WWC-7: IEEE 7th Annual Workshop on Workload Characterization

Sponsored by IEEE and the Technical Committee on Computer Architecture

October 25, 2004

Renaissance Hotel Austin, Texas 78759, USA

7:30 AM - 8:30 AMBreakfast

8:30 AM - 9:45 AMSession 1: Memory and Dataflow Characterization
Chair: Ravi Bhargava, AMD

Characterizing the Impact of Different Memory Intensity Levels
Ramakrishna Kotla (University of Texas, Austin), Anirudh Devgan, Soraya Ghiasi, Tom Keller, and Freeman Rawson (IBM Corporation) slide
On the Extraction and Analysis of Prevalent Dataflow Patterns
Peter G. Sassone, and D. Scott Wills (Georgia Institute of Technology) slide
Evaluation of a Speculative Multithreading Compiler by Characterizing Program Dependences
Anasua Bhowmik (Indian Institute of Science), and Manoj Franklin (University of Maryland) slide
9:45 AM - 10:10 AMMid Morning Break

10:10 AM - 11:00 AMSession 2: Media and Network
Chair: Mauricio Breternitz, Intel

GENIUS: Generator of Interactive User media Sessions
Cristiano de Paula Costa, Italo Fernando Scota Cunha, Claudiney Vander Ramos, Jussara Marques de Almeida (Federal University of Minas Gerais) slide
Micro-architectural Anatomy of a Commercial TCP/IP Stack
Ramesh Illikkal, Ravi Iyer,and Don Newell (Intel Corporation) slide
11:00 AM - 12:00 PMKeynote

"TeraFlops for Masses: Killer Apps of Tomorrow"
Pradeep K. Dubey, Intel Corporation
12:00 PM - 1:15 PMLunch

1:15 PM - 2:30PMSession 3: Benchmark Subsetting, Tracing and Workload Generation
Chair: Nasr Ullah, Freescale

Does Halting Make Hardware Trace Collection Inaccurate? A Case Study Using Pentium 4 Performance Counters and SPEC2000
Myles G. Watson, and J. Kelly Flanagan (Brigham Young University)
Experiments with Subsetting Benchmark Suites
Hans Vandierendonck, and Koen De Bosschere (Ghent University) slide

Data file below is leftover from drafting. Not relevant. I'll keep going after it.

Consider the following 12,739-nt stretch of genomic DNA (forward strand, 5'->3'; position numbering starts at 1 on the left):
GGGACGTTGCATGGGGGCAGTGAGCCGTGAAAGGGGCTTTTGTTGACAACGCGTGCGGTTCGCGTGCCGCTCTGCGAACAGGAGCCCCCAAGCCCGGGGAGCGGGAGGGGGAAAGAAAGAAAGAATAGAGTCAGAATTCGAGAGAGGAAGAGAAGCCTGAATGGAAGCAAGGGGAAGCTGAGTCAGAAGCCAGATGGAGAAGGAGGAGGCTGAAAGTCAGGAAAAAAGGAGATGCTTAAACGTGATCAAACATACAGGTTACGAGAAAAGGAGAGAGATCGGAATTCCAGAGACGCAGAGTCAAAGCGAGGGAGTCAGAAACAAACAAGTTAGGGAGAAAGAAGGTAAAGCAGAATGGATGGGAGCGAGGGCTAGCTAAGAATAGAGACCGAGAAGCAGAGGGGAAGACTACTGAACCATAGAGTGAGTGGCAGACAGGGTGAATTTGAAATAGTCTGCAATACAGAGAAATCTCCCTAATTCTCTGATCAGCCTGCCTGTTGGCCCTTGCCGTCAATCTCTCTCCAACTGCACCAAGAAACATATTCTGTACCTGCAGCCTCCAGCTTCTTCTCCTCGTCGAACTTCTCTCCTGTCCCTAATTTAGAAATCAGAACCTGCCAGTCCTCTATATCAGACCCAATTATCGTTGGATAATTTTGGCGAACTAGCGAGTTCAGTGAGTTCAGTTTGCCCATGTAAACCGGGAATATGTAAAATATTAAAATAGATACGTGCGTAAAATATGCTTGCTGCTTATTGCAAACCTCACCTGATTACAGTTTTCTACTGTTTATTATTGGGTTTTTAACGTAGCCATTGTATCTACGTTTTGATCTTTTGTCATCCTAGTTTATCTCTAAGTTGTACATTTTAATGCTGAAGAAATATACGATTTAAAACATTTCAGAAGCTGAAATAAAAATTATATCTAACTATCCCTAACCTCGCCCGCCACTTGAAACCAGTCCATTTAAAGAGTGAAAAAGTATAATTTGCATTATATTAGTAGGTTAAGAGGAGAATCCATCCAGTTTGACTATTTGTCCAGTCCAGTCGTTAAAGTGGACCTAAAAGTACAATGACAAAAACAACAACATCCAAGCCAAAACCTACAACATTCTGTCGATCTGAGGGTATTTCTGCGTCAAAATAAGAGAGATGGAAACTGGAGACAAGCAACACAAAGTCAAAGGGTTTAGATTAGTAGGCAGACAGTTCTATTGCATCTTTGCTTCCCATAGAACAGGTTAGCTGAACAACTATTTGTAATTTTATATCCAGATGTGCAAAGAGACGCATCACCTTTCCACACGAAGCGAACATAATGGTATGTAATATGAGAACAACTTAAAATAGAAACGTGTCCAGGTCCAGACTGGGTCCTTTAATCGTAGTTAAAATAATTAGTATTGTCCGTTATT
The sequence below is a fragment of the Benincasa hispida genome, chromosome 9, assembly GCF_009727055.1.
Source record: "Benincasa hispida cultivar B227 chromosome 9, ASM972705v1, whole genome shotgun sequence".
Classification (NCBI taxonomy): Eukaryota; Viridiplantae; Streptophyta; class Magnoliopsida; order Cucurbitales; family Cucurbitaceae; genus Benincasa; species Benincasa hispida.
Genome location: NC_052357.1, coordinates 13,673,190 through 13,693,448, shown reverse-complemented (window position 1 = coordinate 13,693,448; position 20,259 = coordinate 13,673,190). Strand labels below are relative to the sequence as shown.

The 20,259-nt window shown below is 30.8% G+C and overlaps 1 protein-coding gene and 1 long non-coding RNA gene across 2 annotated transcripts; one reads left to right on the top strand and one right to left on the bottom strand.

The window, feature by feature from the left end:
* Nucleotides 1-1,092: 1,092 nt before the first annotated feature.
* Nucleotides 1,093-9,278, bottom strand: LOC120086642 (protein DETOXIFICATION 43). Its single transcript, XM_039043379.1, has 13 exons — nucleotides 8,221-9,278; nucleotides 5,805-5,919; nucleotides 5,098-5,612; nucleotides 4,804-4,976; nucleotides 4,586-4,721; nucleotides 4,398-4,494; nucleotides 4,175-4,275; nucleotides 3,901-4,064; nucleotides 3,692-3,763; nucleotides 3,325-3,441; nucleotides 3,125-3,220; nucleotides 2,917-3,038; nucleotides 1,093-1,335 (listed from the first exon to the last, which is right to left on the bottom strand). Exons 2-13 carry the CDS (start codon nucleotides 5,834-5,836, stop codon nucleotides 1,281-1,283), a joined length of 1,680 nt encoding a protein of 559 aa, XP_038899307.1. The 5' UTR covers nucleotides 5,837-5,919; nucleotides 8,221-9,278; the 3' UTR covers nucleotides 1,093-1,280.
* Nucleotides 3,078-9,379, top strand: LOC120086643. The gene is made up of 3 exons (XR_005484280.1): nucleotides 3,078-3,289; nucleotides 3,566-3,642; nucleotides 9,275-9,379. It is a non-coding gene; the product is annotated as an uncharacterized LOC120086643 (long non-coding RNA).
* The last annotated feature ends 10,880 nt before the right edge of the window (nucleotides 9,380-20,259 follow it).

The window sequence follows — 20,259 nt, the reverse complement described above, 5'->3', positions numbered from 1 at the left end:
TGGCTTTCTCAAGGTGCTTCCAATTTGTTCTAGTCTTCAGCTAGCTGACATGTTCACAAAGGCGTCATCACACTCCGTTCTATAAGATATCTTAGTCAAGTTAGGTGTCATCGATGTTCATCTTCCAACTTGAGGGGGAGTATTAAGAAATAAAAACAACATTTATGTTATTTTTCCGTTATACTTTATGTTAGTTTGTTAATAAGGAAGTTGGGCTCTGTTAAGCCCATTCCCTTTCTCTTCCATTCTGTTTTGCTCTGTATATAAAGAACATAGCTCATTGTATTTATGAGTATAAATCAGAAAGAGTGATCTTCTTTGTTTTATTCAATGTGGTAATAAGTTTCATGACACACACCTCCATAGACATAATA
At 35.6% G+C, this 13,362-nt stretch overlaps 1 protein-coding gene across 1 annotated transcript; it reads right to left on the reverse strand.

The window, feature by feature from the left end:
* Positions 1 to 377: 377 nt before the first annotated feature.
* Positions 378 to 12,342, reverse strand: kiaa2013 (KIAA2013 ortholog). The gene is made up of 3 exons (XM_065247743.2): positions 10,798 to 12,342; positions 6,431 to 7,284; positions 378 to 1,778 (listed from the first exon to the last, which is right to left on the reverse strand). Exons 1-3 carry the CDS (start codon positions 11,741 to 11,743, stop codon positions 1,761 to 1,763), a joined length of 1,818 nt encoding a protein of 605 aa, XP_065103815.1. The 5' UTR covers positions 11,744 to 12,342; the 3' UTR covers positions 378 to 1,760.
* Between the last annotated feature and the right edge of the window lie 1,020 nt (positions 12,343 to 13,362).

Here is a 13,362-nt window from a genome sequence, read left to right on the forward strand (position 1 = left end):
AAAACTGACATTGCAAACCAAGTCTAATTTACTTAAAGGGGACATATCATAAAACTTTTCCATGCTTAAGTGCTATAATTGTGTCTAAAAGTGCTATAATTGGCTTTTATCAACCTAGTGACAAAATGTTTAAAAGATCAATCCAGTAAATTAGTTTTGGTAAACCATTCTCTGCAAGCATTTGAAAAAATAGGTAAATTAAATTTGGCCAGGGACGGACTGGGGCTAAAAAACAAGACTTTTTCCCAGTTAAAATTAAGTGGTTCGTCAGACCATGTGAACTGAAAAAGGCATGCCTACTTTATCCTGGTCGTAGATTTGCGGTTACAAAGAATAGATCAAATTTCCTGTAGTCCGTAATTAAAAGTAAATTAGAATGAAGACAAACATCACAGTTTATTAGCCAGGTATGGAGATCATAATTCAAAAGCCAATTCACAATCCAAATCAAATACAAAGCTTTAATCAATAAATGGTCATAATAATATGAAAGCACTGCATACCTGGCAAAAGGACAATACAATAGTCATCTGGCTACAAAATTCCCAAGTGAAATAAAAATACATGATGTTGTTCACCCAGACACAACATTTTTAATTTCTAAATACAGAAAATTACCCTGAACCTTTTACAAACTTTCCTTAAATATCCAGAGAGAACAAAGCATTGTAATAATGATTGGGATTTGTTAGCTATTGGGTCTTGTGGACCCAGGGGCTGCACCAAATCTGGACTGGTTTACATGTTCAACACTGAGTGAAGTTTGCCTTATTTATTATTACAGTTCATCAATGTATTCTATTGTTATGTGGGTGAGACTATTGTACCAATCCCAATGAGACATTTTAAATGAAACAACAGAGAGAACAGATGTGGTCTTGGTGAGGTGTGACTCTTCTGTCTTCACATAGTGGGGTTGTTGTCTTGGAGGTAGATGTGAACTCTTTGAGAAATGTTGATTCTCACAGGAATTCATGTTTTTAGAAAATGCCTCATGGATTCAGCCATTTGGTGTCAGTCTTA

The USAR Characterization Model
Adriano Pereira (Smart Price Research Center), Gustavo Franco, Leonardo Silva, Wagner Meira Jr., and Walter Santos (Federal University of Minas Gerais) slide
2:30 PM - 3:00 PMMid Afternoon Break

3:00 PM - 3:50 PMSession 4: High Performance Computing
Chair: Alex Mericas, IBM

Construction and Performance Characterization of Parallel Interior Point Solver on 4-way Intel Itanium Multiprocessor System
Pranay Koka (University of Wisconsin), Taeweon Suh (Georgia Institute of Technology) , Radek Grzeszczuk, Mikhail Smelyanskiy, Carole Dulong (Intel Corporation) slide
Performance Characterization of BLAST on Intel Xeon and Itanium2 Processors
Ramesh Radhakrishnan, Rizwan Ali, Garmia Kochhar, Kalyan Chadalavada, Ramesh Rajagopalan, Jenwei Hsieh, Onur Celebioglu (Dell Corporation) slide
3:50 PM - 4:00 PMPanel Preparation

4:00 PM - 5:15 PMPanel Discussion   pictures

Moderator: Marc McDermott, The University of Texas at Austin

"Challenges in Capturing Real World Workloads into Benchmarks"
Users want benchmarking results that closely correlate with actual performance of real world workloads. SPEC and other benchmarking consortiums try to capture real-world workloads. However, benchmarking continues to be a challenge. Speakers from SPEC, IBM, Intel, academic researchers and computer users look into the challenges of capturing real world workloads into benchmarks.
  • Kaivalya Dixit (SPEC and IBM) slide
  • David Lilja (Minnesota) slide
  • Jeff Reilly (SPEC and Intel) slide
  • David Williamson (ARM) slide

Keynote Speech

Title: "TeraFlops for Masses: Killer Apps of Tomorrow"

Speaker: Pradeep K. Dubey, Intel Corporation


Many think that the general-purpose processors we use today have enough power to run most applications. This is what we call 'good enough computing.' And many believe that the design complexity and power limitations of modern-day processors don't allow them to scale well to next levels of performance. If all this is true, perhaps we have reached the supply-demand equilibrium, which says, "We cannot offer significant speedup of your apps, and why do you need it anyway?" This talk is about why this is a myth. Next generation general-purpose mass applications require processing power of TeraFlops and beyond, and resulting workloads are likely to have profound implications for processor platform designs of tomorrow.

Pradeep Dubey


Dr. Pradeep K. Dubey is a senior principal engineer and manager of innovative platform architecture in the Corporate Technology Group at Intel.

His research interests include computer architectures for new application paradigms in future computing environments. Dubey previously worked at the IBM T.J. Watson Research Center and at Broadcom. He was one of the principal architects for the AltiVec multimedia extension to the PowerPC architecture.

He also worked on the design, architecture, and performance issues of various microprocessors, including Intel's 80386, 80486, and Pentium processors. He holds 24 patents and is an IEEE Fellow.